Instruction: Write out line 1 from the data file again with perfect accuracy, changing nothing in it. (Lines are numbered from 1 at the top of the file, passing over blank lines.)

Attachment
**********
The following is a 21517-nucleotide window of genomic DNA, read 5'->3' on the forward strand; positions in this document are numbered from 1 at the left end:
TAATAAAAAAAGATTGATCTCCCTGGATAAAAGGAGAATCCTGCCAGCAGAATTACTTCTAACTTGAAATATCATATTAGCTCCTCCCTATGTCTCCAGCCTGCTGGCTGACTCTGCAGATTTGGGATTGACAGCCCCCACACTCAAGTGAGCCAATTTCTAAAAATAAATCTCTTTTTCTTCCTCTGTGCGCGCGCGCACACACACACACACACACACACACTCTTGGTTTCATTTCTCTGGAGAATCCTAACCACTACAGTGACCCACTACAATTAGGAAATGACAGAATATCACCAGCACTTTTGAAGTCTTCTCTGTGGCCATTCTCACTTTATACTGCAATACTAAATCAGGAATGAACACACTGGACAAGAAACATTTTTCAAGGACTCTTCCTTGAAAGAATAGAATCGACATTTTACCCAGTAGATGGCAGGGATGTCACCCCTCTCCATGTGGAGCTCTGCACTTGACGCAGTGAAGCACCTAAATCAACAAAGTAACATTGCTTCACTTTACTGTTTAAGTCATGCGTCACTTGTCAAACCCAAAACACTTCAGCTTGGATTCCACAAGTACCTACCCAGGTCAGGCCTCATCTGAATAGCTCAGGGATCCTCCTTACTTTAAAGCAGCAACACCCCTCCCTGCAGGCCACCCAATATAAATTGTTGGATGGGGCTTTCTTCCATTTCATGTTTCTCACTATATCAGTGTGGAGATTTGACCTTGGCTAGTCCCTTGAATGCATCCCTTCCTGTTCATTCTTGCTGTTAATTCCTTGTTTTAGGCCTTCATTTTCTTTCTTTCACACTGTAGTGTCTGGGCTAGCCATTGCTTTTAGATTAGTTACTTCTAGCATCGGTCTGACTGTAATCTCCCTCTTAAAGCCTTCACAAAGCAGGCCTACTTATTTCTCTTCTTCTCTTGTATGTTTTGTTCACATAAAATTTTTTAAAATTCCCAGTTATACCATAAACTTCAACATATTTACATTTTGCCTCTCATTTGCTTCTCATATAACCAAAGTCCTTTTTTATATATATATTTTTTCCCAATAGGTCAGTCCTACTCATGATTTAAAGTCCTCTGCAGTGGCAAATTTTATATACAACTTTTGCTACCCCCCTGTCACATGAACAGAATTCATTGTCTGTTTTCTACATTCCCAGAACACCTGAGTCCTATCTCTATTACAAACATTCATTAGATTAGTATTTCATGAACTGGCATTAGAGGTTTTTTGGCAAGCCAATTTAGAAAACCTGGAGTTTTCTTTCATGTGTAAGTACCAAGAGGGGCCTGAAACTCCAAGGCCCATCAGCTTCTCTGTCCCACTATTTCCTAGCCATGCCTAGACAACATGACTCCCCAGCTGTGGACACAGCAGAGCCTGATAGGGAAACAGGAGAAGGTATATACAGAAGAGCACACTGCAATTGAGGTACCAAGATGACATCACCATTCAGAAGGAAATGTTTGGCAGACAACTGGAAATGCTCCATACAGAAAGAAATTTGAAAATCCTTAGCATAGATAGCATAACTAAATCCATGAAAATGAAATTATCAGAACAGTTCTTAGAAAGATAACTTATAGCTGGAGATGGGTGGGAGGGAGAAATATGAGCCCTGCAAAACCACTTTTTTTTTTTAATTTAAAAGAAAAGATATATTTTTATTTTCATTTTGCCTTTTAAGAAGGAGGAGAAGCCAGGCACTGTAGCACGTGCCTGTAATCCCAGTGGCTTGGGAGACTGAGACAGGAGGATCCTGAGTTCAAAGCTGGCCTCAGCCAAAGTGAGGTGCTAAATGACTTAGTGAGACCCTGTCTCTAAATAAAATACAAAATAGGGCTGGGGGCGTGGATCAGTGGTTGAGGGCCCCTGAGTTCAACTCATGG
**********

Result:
The following is a 21517-nucleotide window of genomic DNA, read 5'->3' on the forward strand; positions in this document are numbered from 1 at the left end: